Reply

  10. Josh Marsfelder
    September 17, 2012 @ 8:35 am

    I have to agree with BeserkRL here too. I hate to keep bringing up Star Trek in the 80s and 90s, but under Rick Berman and Micheal Piller, and especially under Ron Moore and Ira Behr, it really did become an outright deconstruction and rejection of the Neo-Imperialist tradition the Original Series was made with in mind. Battlestar Galactica too, though I agree Firefly is probably the best example.

    I would also argue Doctor Who was concerned with the Neo-Imperialism and technoscientific utopian futurism of Golden Age science fiction even as late as 1969, with "The Seeds of Death" and "The Space Pirates" being overt critiques of it. Heck, you could probably even make a case for "The Ambassadors of Death" too.

    Reply

  11. Elizabeth Sandifer
    September 17, 2012 @ 8:52 am

    I'm not sure that the turn of space-based sci-fi to a critique of imperialism in the 80s and 90s is a point against me so much as what I'm saying – that the vision of a space-based future is necessarily entangled in imperialism. Once space stopped being the future we expected sci-fi about it became in part a critique, but that's largely to be expected. The fantasy is still about imperialism. A critique of imperialism is hardly an abandonment of the imperialist fantasy.

    Reply

  12. Dougie
    September 17, 2012 @ 9:10 am

    On a different tack, I was really interested in your lack of ability to read some of the New Adventures. I haven't been diagnosed with ADD and I have never read White Darkness in its entirety. Nor Sanctuary, First Frontier, Bullet Time…but I always thought it was the author's fault, not mine. I can also skate across pages and pages of Justin Richards' work: not because of my reading skills but because I find it dull and unrewarding.

    Also, no one mentioned White Darkness' debt to the movie of Live and Let Die, from whence some of its imagery is "borrowed".

    Reply

  13. Josh Marsfelder
    September 17, 2012 @ 9:13 am

    Certainly the space race and technoscientific prognostication is by necessity entangled with Cold War and imperialist themes extrapolated from the mood of the day and that shaped how Golden Age literature played out. That's a given. What I'm arguing is the genre need not be constrained by that any longer, and was actually making strides to distance itself from its imperialist heritage as early as the late 1960s (Raumpatrouille Orion is probably an even more blatant and scathing indictment of space-based Imperialism that I'm ashamed of myself for neglecting to mention before).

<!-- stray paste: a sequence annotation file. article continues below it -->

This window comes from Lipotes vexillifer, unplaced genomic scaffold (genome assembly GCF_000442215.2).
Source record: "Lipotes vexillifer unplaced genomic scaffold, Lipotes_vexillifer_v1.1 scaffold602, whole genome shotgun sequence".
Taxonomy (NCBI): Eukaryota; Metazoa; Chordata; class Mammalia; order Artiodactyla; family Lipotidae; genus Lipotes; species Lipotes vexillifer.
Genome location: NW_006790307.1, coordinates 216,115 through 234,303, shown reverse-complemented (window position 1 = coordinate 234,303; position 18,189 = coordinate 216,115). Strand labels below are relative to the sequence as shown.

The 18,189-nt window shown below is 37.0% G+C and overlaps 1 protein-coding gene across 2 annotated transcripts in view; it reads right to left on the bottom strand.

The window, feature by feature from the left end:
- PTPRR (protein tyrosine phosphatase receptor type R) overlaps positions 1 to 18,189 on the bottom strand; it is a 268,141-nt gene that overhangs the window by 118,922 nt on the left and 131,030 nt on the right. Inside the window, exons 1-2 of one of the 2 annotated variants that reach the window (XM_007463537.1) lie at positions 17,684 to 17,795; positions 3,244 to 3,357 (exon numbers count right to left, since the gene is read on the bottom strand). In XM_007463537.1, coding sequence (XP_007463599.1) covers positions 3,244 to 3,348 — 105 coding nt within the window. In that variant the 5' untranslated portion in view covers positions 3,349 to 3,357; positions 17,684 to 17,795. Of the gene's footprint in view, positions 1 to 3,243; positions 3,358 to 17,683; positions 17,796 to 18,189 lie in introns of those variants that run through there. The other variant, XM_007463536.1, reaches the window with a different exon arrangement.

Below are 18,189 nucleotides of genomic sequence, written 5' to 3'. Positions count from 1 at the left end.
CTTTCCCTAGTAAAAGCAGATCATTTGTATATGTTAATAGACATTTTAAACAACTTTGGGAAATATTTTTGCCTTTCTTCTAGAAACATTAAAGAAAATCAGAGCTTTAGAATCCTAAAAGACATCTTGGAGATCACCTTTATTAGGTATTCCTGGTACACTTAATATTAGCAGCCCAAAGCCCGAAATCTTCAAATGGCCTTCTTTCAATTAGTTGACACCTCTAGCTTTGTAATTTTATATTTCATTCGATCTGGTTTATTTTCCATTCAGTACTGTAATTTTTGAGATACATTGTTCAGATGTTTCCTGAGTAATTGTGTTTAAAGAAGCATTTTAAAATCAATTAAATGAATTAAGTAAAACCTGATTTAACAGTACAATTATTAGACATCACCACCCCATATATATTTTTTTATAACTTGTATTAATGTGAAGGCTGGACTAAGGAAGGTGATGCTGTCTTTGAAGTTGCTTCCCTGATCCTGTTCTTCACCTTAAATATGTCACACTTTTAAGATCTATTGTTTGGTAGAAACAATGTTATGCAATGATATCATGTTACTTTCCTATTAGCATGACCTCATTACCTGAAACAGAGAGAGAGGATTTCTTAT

I'm not convinced space-based science fiction is rooted in the Neo-Imperialist fantasy anymore (though with the dearth of it at the moment I can't say for sure it's dead and gone). It certainly need not be by definition and I think writers savvier than I have successfully problematized this particular aspect of the genre beyond the point it could be brought back unironically.

    Reply

  14. Elizabeth Sandifer
    September 17, 2012 @ 9:18 am

    Well, if it were just the McIntee books I'd think the problem was him, but he's far from the only author whose stuff I never finished. Having already done The Dark Path and The Face of the Enemy, I don't think McIntee is a hugely masterful writer, but I find him inoffensive. Though I can see how he'd drag. He's not one of the worst writers of the novels for me, though – for me the two really turgid ones are Bulis and Russell.

    Reply

  15. cardboardrobot
    September 17, 2012 @ 11:00 am

    Reading this blog entry is much more interesting than actually reading "White Darkness" itself. You've illuminated a lot of themes that should make the book fascinating, but don't. Or at least that's how I remember it. Haven't read it since the 90s.

    On another note, your accounts of being bullied make me appreciate my relatively civilized school district in Maryland. Mostly I was just ignored, rather than bullied. Also, I was a sophomore in high school when I discovered Doctor Who. Most kids in my district were beyond bullying by that point. If I had discovered it a few years earlier, the situation might've been much different. 7th and 8th grades are the worst. Those were bad enough as it was.

    "Because there’s a curious little death drive in this. It’s fun to be the cancelled show. It’s liberating to be at the bottom."

    Fascinating. I can remember some of the New Adventures well enough to agree that some of them were driven by this.

    Reply

  16. Elizabeth Sandifer
    September 17, 2012 @ 11:07 am

    If your only options are imperialism or a critique of imperialism then I don't think you have much in the way of distance from imperialism.

    Reply

  17. Dougie
    September 17, 2012 @ 11:23 am

    Fair point about Bulis and Russell. I remember throwing Invasion of the Cat-People across the room at " You have not been give permission to mew".

    Reply

  18. Josh Marsfelder
    September 17, 2012 @ 11:36 am

    But that's not actually what shows like Star Trek: Deep Space Nine, Firefly, Battlestar Galactica and Babylon 5 are about, or at least not entirely. DS9 is an ensemble character drama about mundane daily life in Space Shanghai (with elements of political thrillers and spiritualist fiction) and BSG is a mash-up of mythology, theology, semi-sentient metafiction and leftist sociopolitical critique.

    I suppose you could level this at Firefly or B5 in spite of their political leanings, as the former is a Space Western, connected to US Neo-Imperialism as much as Westerns are always connected to it and the latter centering around the Space United Nations and ostensibly about Post-Imperialism. But even so I think eventually you're going to wind up with a problem in that imperialism has touched all aspects of Western thought: I think it would be hard to do a story about Westernism or Modernity that doesn't address it in one form or another.